Still another standard logical analysis that struck me as problematic was the very long standing veiw that "unless = "if..not" i. e., "I will leave if you don't leave" = "I will leave unless you leave." This is a spectacularly bad idea that only a logician and his/her mother could love.

In my dissertation, "Adverbial Subordinate Clauses in English," I studied a variety of adverbial clauses (e. g., "when"-clauses, "where"-clauses, "before"-clauses, etc.) as well as a variety of conditional clauses. Though written in 1971 it seems to be fairly frequently referred to in the literature today (as one can tell by googling my name and the dissertation title). Check out the title link is to a paper I found that must have been written by my buddy Bill Lycan which addresses my views of conditional clauses among other things.

To make a long story short, I gave an analysis of "unless," "if," "only if," and "even if" in a paper called "If and Unless" that is pretty hard to get ahold now that developed ideas in my doctoral dissertation, which were further developed by a long time friend and former OSU colleague, Bill Lycan, and me in writing a book which we ultimately chose not to publish largely because we didn't want the aggravation of trying simultaneously to please both linguists and philosophers. Fortuantely Bill redid the book for a purely philosophical audience some years later, publishing the result as Real Conditionals. It includes my basic syntactic and semantic views and our joint journal article on "funny conditionals."

The claim we make, if I may simplify a bit, is that "I will promote you to full professor if you can get your next book published" means something like `I will promote you to full professor in any (relevant and reasonably expectable) circumstance in which you can get your next book published.' That is, conditional sentences require for their analysis a restricted universal quantifier ranging over relevant and expectable circumstances. Note that should the professor of this example publish his book but at the same time get caught having sexual relations with an underage coed, he would likely be fired and reported to the police. He would certainly not be promoted. However, I will not have rendered my conditional promise false. The antecedent was true and the consequent false, which, as we have seen, makes conditionals of the propositional calculus false, but my conditional was not false since the restricted quantifier came into play in a critical way. Circumspect behavior by the professor was clearly relevant to my conditional and his having sexual relations with an underage student was clearly unexpected.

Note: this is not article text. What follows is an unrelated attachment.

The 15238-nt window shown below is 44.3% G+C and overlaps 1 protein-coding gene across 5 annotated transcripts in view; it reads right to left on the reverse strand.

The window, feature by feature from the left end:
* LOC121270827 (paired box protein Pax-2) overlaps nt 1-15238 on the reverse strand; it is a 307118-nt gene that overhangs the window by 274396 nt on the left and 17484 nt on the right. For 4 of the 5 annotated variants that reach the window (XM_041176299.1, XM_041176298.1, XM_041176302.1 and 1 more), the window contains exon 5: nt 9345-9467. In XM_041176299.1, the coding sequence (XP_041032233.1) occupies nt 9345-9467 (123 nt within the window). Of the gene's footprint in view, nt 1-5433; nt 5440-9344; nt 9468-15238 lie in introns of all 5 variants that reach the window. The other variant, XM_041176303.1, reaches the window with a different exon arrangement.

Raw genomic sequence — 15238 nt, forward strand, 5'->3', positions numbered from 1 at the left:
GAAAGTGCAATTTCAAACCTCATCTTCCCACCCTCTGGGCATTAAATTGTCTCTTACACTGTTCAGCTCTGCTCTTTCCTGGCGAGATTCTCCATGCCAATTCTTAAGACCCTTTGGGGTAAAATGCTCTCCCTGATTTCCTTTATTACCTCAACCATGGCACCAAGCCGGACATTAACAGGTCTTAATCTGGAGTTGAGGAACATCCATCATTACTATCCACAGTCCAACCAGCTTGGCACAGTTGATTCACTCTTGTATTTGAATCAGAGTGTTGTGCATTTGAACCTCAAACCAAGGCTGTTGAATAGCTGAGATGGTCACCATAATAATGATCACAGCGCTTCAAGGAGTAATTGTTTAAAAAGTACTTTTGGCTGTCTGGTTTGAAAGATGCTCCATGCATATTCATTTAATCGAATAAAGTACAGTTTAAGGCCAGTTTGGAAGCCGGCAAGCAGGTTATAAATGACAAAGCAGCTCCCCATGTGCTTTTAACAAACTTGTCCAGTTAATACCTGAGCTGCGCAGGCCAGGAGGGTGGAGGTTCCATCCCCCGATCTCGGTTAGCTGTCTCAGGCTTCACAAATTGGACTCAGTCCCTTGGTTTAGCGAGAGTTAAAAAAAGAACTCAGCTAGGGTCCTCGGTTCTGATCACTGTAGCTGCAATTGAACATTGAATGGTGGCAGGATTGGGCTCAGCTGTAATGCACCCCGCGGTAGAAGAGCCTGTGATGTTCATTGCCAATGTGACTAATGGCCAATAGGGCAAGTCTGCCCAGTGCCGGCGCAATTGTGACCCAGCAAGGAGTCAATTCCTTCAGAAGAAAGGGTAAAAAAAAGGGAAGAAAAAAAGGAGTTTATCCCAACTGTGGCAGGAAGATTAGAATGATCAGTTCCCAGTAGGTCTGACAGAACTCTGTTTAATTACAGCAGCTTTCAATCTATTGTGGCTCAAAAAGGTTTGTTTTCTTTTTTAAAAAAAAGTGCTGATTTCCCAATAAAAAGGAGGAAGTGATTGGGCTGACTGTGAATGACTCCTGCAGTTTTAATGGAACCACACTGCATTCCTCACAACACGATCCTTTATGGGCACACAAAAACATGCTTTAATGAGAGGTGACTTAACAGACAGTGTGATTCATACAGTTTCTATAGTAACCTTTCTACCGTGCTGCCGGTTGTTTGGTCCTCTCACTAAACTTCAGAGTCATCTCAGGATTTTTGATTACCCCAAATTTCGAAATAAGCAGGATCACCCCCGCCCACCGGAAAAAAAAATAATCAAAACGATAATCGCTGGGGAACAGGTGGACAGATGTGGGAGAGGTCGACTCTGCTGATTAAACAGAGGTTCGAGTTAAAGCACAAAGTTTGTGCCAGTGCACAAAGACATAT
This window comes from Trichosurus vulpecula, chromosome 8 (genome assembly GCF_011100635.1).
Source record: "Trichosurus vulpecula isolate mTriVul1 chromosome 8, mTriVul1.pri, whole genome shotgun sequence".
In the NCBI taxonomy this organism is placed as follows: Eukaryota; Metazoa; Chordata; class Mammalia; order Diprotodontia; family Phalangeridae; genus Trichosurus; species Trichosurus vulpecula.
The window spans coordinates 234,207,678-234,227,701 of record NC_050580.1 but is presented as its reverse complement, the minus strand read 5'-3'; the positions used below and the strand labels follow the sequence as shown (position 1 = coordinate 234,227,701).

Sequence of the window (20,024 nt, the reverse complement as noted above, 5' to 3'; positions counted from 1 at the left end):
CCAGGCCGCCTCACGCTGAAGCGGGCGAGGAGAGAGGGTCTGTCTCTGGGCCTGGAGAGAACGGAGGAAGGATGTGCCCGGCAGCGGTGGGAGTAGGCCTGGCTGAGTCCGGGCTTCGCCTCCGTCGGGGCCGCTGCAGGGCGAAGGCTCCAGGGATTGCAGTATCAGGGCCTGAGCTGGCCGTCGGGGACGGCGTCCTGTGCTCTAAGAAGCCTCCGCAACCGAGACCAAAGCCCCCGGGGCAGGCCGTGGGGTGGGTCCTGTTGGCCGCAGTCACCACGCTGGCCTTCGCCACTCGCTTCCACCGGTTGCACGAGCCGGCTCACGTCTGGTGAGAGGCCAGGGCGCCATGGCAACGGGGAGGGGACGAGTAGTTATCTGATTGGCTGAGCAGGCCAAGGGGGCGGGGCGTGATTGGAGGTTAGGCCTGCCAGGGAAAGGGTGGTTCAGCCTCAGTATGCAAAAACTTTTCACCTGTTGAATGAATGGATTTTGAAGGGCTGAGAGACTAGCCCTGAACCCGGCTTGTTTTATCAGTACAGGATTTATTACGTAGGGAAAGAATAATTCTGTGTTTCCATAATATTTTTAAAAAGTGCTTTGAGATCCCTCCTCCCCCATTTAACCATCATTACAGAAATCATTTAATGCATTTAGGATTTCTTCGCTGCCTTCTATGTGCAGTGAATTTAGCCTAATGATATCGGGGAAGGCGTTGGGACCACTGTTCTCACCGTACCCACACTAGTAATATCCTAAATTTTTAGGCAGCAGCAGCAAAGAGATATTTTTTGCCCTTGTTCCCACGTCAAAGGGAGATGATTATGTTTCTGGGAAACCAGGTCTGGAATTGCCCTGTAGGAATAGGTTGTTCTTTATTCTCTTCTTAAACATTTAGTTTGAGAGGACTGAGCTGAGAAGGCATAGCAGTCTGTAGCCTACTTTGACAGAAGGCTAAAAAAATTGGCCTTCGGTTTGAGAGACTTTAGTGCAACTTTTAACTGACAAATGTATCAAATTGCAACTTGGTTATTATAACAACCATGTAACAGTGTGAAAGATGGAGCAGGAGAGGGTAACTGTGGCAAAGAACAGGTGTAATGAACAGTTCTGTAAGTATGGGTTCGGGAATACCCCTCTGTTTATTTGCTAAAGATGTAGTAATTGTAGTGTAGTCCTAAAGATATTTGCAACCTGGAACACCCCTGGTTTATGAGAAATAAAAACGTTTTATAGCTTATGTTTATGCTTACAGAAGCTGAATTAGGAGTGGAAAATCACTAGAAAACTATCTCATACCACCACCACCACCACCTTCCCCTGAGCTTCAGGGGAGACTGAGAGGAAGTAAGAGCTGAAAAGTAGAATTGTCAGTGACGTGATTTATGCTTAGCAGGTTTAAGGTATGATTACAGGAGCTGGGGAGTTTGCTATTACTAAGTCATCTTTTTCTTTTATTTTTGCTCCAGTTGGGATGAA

These three examples -- perfectly reasonable double negation in nonstandard English (and French), the fact that English universal quantifiers are typically restricted, and the fact that the logical analysis of "if" falls flat on its face -- ought to establish that English isn't a logical language which is intended to facilitate valid deductions but is rather a langauge intended to facilitate human communication.

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Blogger Marc André Bélanger said...

One of the problem of positing formal logic standards to language is that words like "not" are not as precisely defined, in real life, as in logic.

French here is interesting. One could say, in French, either « Il ne va nulle part. » or « il va nulle part. » Both «ne» and «nulle» are understood as negatives. But, in fact, they are not really like the logicians "not". The usual French negative, «pas» actually has an interesting history. It use to be that the difference was between « Il n'avance » ("He isn't going forward") and « Il n'avance pas » ("He isn't going forward at all"), where «pas» was the word for "step"; the second sentence meant something like "He's not taking even one step". With time, «pas» became the "dominant" negative; and now we have « Il n'avance pas » (more formal) and « Il avance pas » (more familiar).